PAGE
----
Spring is just around the corner, which means now is the perfect time to make plans for your garden. And if there's one thing you should be thinking about adding into the mix this year, it's wildflowers.
Wildflowers aren't just pretty — they're good for your garden, too. Flowers like oxeye daisies, red clovers, poppies, and wild carrots can serve as all-natural pesticides by attracting useful insects to your garden, according to Modern Farmer. These "good" bugs then protect your beautiful blooms and veggies by preying on destructive pests.
Wildflowers are a "secret" that farmers have relied on for years, planting the pesticide alternative on the perimeters of their farms to protect crops. But more recently, many farmers have begun experimenting with a new method: planting strips of wildflowers right alongside their crops and vegetation.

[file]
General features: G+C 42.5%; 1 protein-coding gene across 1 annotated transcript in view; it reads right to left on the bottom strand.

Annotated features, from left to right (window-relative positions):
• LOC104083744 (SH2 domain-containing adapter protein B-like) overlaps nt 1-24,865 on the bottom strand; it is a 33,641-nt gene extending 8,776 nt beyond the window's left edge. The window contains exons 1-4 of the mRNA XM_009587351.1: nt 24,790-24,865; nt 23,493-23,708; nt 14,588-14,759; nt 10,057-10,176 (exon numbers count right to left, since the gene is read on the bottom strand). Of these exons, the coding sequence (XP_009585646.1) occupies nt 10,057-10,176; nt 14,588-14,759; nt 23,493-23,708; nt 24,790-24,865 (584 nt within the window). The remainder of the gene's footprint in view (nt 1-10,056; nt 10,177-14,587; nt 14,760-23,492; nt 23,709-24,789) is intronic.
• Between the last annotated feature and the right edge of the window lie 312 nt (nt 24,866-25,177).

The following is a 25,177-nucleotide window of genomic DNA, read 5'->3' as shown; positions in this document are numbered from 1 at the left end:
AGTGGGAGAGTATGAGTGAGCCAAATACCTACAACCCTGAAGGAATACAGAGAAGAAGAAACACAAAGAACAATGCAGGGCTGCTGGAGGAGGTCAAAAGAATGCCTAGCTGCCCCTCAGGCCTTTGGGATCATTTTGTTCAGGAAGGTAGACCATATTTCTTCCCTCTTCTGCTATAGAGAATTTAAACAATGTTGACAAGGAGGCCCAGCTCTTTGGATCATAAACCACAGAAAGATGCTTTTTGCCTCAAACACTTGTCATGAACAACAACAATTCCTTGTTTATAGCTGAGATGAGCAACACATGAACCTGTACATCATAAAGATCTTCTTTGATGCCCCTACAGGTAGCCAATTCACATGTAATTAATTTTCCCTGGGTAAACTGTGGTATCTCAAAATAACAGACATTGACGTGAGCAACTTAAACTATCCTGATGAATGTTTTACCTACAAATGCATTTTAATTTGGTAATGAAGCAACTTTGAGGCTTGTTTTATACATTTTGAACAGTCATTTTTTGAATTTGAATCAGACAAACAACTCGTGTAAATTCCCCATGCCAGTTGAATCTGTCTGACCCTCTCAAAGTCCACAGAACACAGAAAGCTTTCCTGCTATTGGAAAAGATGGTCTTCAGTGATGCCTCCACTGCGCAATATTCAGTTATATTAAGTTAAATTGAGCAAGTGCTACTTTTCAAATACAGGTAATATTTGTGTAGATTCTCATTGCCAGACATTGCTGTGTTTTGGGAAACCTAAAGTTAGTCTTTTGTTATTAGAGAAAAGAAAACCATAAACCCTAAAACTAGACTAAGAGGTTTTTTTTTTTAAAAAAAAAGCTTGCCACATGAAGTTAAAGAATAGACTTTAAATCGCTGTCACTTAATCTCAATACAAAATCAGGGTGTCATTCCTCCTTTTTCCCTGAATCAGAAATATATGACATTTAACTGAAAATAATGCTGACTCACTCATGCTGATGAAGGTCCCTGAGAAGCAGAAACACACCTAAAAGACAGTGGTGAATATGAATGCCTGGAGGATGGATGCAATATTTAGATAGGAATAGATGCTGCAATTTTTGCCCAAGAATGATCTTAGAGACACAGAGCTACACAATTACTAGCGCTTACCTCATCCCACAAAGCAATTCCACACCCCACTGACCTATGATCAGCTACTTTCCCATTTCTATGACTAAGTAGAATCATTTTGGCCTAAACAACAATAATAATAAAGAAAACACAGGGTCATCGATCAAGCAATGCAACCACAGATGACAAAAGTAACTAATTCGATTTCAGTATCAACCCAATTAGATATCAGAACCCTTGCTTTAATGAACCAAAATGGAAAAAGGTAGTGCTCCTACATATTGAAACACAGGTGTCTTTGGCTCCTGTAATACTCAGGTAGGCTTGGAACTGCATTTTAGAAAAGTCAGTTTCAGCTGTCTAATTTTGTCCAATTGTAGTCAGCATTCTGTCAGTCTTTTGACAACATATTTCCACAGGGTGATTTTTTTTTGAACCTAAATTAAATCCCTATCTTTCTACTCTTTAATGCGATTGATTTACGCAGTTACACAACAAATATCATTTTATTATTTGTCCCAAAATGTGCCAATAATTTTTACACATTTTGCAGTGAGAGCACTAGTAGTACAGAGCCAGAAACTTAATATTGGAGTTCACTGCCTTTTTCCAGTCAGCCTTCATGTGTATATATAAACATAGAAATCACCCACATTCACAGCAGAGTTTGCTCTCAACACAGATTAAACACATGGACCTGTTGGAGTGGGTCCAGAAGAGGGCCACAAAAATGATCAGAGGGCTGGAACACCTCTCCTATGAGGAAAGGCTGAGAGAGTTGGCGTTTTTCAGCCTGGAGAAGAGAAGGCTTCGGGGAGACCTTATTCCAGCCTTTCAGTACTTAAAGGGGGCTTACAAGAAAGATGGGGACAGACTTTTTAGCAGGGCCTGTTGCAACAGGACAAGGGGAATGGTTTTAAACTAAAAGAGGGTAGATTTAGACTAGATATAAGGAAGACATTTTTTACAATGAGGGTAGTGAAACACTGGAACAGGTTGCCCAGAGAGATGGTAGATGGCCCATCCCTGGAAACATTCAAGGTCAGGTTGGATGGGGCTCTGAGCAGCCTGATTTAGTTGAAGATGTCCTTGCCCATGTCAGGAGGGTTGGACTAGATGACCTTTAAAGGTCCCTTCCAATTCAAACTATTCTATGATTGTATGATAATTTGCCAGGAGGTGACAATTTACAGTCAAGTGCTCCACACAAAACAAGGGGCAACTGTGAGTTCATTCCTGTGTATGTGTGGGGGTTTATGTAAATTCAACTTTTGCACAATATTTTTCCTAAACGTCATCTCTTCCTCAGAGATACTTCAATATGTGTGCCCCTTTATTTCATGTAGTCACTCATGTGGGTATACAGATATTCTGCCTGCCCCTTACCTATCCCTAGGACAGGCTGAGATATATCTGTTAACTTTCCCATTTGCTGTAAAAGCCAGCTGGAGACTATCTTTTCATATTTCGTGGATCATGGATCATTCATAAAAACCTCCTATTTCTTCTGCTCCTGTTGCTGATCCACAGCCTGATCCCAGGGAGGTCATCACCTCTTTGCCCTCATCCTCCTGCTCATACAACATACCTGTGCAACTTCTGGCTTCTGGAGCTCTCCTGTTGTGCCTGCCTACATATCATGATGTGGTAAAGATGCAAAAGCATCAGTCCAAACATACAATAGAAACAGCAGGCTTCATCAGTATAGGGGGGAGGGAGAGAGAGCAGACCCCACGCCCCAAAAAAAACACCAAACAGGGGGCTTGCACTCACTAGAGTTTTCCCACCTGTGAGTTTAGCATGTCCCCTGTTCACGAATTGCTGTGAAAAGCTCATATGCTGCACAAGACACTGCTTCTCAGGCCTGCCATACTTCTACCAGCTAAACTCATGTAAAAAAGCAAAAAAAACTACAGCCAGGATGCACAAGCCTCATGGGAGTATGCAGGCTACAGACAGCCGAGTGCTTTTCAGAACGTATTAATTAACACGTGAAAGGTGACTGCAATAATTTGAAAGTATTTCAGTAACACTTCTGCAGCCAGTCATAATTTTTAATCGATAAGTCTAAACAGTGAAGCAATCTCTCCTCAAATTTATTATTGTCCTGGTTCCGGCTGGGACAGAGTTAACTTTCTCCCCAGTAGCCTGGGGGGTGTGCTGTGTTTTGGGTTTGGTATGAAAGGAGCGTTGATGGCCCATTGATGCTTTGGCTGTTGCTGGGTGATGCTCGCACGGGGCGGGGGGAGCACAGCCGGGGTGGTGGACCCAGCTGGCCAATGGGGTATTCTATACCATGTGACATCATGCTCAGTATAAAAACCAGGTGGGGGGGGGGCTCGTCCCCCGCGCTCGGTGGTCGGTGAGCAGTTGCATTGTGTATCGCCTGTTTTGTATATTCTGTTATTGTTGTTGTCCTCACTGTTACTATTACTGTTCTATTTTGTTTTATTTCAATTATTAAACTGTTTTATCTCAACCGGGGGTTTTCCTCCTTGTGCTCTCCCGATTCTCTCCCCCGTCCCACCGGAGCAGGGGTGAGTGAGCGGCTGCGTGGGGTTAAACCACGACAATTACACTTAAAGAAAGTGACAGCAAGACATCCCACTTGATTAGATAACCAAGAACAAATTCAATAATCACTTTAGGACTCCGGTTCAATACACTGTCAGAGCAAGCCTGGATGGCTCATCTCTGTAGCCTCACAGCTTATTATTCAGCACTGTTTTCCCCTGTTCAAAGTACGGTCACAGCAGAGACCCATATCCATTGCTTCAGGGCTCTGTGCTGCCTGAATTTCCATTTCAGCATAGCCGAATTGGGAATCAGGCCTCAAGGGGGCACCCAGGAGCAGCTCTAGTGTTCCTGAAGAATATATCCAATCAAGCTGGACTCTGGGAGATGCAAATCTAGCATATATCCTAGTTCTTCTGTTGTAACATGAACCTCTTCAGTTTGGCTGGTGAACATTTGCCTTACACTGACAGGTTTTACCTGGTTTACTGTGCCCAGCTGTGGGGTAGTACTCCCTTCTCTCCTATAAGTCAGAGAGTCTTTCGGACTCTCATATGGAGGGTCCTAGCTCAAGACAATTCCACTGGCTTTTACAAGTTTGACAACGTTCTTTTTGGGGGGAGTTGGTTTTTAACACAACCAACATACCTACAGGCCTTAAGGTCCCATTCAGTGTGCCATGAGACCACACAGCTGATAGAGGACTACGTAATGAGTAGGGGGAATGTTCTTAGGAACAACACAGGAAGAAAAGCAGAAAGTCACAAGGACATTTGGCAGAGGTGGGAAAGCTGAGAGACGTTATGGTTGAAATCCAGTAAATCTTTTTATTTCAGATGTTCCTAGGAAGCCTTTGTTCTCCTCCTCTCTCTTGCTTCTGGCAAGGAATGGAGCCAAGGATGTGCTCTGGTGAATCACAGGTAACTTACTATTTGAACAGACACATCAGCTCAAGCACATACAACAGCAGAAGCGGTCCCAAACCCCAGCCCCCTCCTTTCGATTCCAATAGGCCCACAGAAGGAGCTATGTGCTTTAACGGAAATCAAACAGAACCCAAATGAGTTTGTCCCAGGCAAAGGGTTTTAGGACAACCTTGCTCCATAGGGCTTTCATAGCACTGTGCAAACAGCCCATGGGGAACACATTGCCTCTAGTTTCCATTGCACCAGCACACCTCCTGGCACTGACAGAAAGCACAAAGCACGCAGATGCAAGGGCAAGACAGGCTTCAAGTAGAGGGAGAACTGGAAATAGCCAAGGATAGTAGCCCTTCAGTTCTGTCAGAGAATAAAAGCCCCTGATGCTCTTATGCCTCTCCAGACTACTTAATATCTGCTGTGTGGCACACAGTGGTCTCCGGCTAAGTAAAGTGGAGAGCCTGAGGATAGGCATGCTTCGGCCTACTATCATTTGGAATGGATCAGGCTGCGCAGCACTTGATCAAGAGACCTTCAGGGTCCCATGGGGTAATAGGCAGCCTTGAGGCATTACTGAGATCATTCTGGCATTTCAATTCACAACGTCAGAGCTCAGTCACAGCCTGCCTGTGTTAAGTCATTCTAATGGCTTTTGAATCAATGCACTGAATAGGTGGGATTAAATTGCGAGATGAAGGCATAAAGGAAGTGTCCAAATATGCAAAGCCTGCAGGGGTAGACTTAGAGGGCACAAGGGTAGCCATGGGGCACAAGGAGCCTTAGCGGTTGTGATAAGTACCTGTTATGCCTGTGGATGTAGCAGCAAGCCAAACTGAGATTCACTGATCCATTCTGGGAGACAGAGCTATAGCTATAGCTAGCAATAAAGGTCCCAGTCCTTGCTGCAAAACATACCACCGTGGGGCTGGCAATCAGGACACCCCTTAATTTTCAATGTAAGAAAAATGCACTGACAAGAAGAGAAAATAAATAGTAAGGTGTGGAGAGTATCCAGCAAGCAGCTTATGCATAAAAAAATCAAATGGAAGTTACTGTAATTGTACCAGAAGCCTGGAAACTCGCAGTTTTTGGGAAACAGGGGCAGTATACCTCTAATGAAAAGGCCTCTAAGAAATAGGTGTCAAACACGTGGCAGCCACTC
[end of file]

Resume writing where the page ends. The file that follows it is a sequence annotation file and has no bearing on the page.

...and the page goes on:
Fifteen farms in England have been testing the strategy over the past five years , and they found that the wildflowers attracted all the right kinds of bugs to the right areas, according to The Guardian. While more research is needed to understand how beneficial the practice is for large-scale farms, a previous study published by Proceedings of the Royal Society B found the method to be effective at reducing pesticide use and plant damage caused by insects.
What's more, wildflowers are also a natural way to enhance your soil's health and increase your garden's yield, according to the United States Department of Agriculture (USDA). They're also low-maintenance and tend to need less water. So whether you're growing veggies, crops, bulbs, or flowers in your backyard this year, consider skipping the toxic stuff and opting for this organic pesticide instead.
You can discover wildflowers native to your area through the National Wildlife Federation.
(h/t Modern Farmer)